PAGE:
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Re: dino-lice

On Thu, Apr 21st, 2011 at 9:03 AM, Vivian Allen <mrvivianallen@googlemail.com> 

> On 20 April 2011 23:58, Dann Pigdon <dannj@alphalink.com.au> wrote:
> > It seems to be a one-way relationship. Amongst scavenging birds that 
> > regularly plunge their
> heads
> > into unmentionably nasty places, bare heads and necks are a distinct 
> > advantage (old-world and
> > new-world vultures, Leptoptilos storks).
> >
> What's that actually based on, though? Other than the observation that
> they scavenge and they have bare necks. Then why (as Jason points out)
> do other bare-necked birds that don't scavenge exist? I mean, the
> implication that its easier to clean is intuititve, but the existence
> of exceptions suggests it could do with proper testing before it's
> counted as a definitive hallmark of scavenging.

Many bare-headed non-scavenging birds use brightly coloured skin or wattles for 
display purposes. 
This may occur when a lineage lacks the genetic basis for developing bright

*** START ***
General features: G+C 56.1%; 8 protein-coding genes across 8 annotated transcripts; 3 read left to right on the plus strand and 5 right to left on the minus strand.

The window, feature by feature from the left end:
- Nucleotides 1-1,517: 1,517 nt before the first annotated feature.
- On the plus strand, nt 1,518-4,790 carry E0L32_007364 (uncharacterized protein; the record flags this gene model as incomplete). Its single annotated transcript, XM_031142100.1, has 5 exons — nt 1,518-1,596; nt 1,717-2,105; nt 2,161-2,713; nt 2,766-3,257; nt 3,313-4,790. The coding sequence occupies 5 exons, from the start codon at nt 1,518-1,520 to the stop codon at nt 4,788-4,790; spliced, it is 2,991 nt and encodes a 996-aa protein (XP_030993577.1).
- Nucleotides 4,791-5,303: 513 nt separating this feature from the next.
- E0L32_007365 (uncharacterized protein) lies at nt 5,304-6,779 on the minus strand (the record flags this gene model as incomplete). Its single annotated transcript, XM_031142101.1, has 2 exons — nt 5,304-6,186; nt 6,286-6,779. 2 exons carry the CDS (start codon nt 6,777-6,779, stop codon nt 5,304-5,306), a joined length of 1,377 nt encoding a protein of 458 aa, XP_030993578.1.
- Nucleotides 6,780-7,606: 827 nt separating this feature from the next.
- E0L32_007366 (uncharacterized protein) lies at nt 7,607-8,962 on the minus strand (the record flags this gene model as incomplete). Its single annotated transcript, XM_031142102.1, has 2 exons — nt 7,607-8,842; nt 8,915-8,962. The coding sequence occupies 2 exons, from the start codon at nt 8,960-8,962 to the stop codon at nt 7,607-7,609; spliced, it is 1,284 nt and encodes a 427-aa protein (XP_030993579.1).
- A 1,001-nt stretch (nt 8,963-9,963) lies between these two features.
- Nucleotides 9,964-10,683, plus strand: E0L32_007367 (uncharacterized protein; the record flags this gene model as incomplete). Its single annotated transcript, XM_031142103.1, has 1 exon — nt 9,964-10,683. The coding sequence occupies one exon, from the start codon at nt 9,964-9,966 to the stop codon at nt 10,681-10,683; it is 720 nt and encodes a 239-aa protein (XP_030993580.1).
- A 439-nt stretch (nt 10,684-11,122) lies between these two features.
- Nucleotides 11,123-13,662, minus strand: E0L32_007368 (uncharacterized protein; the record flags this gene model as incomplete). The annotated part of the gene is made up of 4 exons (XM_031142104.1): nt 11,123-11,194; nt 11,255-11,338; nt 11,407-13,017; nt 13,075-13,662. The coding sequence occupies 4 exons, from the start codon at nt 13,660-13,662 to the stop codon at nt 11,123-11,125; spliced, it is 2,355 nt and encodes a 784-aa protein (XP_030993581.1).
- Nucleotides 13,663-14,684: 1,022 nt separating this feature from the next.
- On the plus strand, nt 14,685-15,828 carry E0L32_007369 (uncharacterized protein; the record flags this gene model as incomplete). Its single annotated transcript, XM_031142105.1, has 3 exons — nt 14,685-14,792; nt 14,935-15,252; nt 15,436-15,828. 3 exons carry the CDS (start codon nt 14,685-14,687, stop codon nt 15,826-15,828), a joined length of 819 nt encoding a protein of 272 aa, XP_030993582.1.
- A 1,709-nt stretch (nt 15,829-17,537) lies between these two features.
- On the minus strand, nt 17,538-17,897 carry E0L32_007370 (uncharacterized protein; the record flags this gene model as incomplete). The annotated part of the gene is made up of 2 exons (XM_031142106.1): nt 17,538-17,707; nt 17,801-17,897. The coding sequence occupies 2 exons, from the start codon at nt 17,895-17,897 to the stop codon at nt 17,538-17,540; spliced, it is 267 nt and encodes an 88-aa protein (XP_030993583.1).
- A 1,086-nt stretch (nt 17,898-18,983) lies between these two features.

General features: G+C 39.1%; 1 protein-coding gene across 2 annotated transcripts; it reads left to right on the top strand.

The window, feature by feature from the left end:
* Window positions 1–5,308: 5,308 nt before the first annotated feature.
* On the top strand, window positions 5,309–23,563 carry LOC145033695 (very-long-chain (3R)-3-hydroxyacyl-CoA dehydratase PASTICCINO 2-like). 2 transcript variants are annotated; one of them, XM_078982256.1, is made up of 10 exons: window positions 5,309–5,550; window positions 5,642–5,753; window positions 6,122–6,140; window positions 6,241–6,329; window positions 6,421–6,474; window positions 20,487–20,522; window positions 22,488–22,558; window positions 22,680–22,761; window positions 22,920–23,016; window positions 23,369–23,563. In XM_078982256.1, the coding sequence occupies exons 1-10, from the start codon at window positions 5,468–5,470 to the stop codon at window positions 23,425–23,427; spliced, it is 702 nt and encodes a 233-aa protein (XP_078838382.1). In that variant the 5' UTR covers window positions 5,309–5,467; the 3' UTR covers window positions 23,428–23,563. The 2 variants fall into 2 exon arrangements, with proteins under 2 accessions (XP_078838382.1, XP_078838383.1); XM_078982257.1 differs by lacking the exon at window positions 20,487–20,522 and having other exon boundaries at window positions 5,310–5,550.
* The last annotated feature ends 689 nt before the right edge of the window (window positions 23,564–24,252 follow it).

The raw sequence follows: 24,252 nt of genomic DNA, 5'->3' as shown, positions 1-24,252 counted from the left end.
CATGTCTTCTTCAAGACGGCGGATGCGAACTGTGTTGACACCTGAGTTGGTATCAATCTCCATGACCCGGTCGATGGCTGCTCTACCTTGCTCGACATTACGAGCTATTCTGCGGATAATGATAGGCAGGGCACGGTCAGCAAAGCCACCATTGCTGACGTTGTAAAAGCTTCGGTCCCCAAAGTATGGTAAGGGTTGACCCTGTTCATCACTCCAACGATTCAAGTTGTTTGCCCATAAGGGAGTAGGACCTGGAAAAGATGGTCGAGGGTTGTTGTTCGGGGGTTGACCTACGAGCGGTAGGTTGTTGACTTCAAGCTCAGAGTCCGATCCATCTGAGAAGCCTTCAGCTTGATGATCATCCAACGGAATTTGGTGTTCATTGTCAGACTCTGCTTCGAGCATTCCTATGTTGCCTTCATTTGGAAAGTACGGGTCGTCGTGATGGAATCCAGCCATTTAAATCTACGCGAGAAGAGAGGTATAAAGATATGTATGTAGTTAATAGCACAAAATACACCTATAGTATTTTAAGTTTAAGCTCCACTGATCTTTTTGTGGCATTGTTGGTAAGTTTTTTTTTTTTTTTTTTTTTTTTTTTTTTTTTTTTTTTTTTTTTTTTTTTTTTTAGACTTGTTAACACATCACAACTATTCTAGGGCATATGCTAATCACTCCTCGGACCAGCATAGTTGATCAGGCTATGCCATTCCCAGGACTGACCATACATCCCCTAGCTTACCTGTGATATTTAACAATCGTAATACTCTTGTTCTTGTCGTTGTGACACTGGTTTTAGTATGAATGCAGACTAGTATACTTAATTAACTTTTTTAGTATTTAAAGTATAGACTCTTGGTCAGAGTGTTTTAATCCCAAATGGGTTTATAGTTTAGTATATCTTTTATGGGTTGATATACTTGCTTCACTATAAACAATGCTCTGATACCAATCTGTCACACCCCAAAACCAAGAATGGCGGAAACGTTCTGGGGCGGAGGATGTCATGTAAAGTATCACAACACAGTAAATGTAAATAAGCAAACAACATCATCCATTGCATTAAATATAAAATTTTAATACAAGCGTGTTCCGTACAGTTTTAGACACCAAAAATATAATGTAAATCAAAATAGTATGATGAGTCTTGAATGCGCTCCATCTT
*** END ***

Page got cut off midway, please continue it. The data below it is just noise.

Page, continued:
plumage, so brightly 
coloured skin takes over the role. Sometimes an outrageous set of wattles does 
the job even 
better than plumage would.

The yellow face of the Egyptian vulture, for instance, is achieved by the 
consumption of herbivore 
faeces that are rich in carotenoids. The body feathers (including a 
fully-feathered neck) are rather 
drab, as is their 'natural' skin colour.  If they don't get a regular supply of 
carotenoids in their diet, 
they lose their bright yellow face colouration.

Cassowary necks and heads also sport brightly coloured skin, which their rather 
drab body 
feathers otherwise wouldn't be capable of. The same seems to be true of ground 
hornbills - bright 
face/wattle skin colours, drab plumage.

The naked heads and necks of scavenging birds, on the other hand, are usually 
quite drab in 
colouration, so clearly their selective feather loss had nothing to do with 
display adaptations.

Naked heads and/or necks may also serve thermoregulatory purposes - both for 
scavenging and 
non-scavenging birds. A single adaptation after all can have more than one 
source of selective 


Dann Pigdon
Spatial Data Analyst               Australian Dinosaurs
Melbourne, Australia               http://home.alphalink.com.au/~dannj